Mark Goldberg


www.mhgoldberg.com





#CTS20

Digital leadership

It’s election time in Canada. I have a wish for the political parties: tell us clearly your vision to lead Canada in the 21st century digital world.

It seems to me that we need to stop the dithering around developing Digital Economy Strategies and actually put a stake in the ground.

Last week, Network World asked me to comment on what we should be looking for in the upcoming election campaign. I pointed out that we have studied communications issues enough, with the 2006 Telecom Policy Review Panel, the 2008 Competition Policy Review, together with last year’s consultation on foreign direct investment and the digital economy consultation, combined with the consultations and hearing for the recent Anti-Spam bill and the soon-to-die Copyright Bill, and finally the recent parliamentary Industry committee review of wholesale high speed Internet access.

Given all of that analysis over the past few years, it is hard to understand why we couldn’t have clear platform statements from each of the parties setting out their positions on foreign telecommunications investment, telecom and broadcast regulatory reform, copyright reform, incentives for investment in telecommunications facilities and development of digital media.

A comprehensive digital vision would include how we get connectivity to Canada’s lowest income earners, starting with ensuring all school aged children have access to computers with internet at home; how we will develop digital literacy in under-represented segments; and increased measurements, reporting and tracking to objectives.

I will be disappointed if all we hear about are current hot topics. That should be a signal that the candidates and parties lack vision and will be reactive, not proactive in their policy development.

Canadians have been waiting too long for digital policy leadership.

 

3 comments to Digital leadership

  • Bill Hillier

    Here is the way it ought to be:
    1, All Telecoms set up as divisions: Wholesale, Retail.
    2. Wholesale maintains the infrastructure. Retail sell the products.
    3. CTRC sets fair Wholesale access rates, Retail like any business sets prices per “Market Forces”.
    4. Wholesale sells openly to ALL retail providers, even their own Retail divisions, at the same regulated rate.
    …”Market Forces” determine retail rates.
    Works in the UK and works really well.
    Openreach is the UK Telecom wholesaler.
    http://www.openreach.co.uk/orpg/home/home.do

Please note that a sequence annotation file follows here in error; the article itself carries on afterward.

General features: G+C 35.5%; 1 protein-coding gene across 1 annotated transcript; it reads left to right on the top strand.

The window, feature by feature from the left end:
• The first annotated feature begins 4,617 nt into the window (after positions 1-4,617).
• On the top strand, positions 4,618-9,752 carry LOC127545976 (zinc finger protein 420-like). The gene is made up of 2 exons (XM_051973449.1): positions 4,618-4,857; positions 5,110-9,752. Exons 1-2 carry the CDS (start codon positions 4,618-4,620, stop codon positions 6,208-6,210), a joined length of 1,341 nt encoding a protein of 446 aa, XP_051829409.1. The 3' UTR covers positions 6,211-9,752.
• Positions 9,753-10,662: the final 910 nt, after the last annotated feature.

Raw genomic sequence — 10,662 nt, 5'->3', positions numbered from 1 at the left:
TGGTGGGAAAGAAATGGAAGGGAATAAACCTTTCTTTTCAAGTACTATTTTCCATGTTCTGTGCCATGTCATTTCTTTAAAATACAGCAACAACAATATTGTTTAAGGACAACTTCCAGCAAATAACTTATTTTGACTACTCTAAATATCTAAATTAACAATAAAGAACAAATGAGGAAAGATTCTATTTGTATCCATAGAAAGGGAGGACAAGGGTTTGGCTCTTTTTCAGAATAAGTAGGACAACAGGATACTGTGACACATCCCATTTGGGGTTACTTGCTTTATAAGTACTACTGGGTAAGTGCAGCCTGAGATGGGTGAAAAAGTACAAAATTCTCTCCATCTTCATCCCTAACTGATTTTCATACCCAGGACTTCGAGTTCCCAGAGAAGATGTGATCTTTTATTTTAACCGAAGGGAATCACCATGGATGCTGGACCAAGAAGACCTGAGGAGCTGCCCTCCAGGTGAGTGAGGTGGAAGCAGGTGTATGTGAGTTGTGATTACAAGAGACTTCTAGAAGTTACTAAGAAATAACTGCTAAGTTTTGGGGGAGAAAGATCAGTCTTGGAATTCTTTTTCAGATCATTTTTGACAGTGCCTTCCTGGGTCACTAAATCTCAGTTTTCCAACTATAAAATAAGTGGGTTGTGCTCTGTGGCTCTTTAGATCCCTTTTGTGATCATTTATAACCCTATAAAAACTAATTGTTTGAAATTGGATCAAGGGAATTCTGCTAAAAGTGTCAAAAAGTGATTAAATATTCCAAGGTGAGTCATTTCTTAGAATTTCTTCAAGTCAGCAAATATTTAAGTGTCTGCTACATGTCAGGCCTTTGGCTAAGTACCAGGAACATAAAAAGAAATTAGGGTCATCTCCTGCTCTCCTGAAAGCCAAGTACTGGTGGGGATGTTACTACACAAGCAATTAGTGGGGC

Ofcom is the UK regulator
    http://media.ofcom.org.uk/2011/03/31/ofcom-proposes-new-wholesale-prices-for-openreach/?utm_source=Twitter&utm_medium=Tweet&utm_campaign=Opreach

  • RAFAL

    The political parties are worried about media giving them bad coverage of the election so they are afraid of offending big incumbents and are as enslaved to them as the rest of the consumers and Voters. Digital Economy Strategies are regulated unfortunately by the big players.

    – Internet was created to offer access to free information. WE gladly pay for access but Freedom of information is a guaranteed right and not metered.

    Crts’s Biggest Problem is they offer big telecom License rights to ‘provide access’ to their own content.
    That Content of course has to comply with the Canadian standards but besides that the Providers have a right to charge an access fee and their own quality of content fees. Simply put, Ubb is not applied to their own content since we pay for the access to it.

    What I believe is illegal with Ubb is that they charge for internet content which they have no license rights for. They are paid to provide access. Netflix, YouTube, and Free-over-the-air TV stations create content they own at whichever economic strategy that generate their own income price. Access providers break licensing rights by creating a surcharge on outside content since it’s either competes directly with access provider’s own content or create more DIGITAL MEDIA quality market choice. And thats a monopoly.

    –Broadband plan is access. Access should be based on quality of technology. And it should be charged on a fairly business sense. Plans should be structured on speed minimums since we pay for time saved. Retail sector would be forced to upgrade technology to offer better speeds and get better income. If they sell too many plans and it lowers speed output they will have to upgrade and charge less. Its called business growth.

    The indie ISPs – Lets face it, Election year. Big corporations have/had big tax breaks. Offer NEW technology Tax breaks to smaller indie ISPs/mobile for expansion and development into Canadian market. Offer spectrum licences on a two year free contract so they have more money for development and expansion, which by the way will create a better economy anyway and quicken the market competition. If they make it they keep using it. Last mile access rights should expire after a time period and become ‘PUBLIC FUND” which the government would simply collect and reinvest in innovation, expansion and digital age.

    – Mobile Market troubles. One Advise, Let Google-voice in. Make them offer Canadian 50% Public shares. I’m sure no one will pay more than 40 bucks for mobile plans in six months.

    Canadian Radio-television Telecommunications Commission – radio? TV? Telecomminication? This is a commission of pre-digital access technologies. There is no part of NET in the name so why would we assume they would know what they are doing? Canadian Internet Radio-television Telecommunications Commission should have its own department of intelligent UP-TO-DATE TECHNOLOGY specialist that know exactly what 1 gig download speed is and when it will be in Canada. And They will know How to enforce net neutrality. Its like living in 1950’s and asking a person to follow our tweets. (Oh yea that’s happened at a crtc hearing)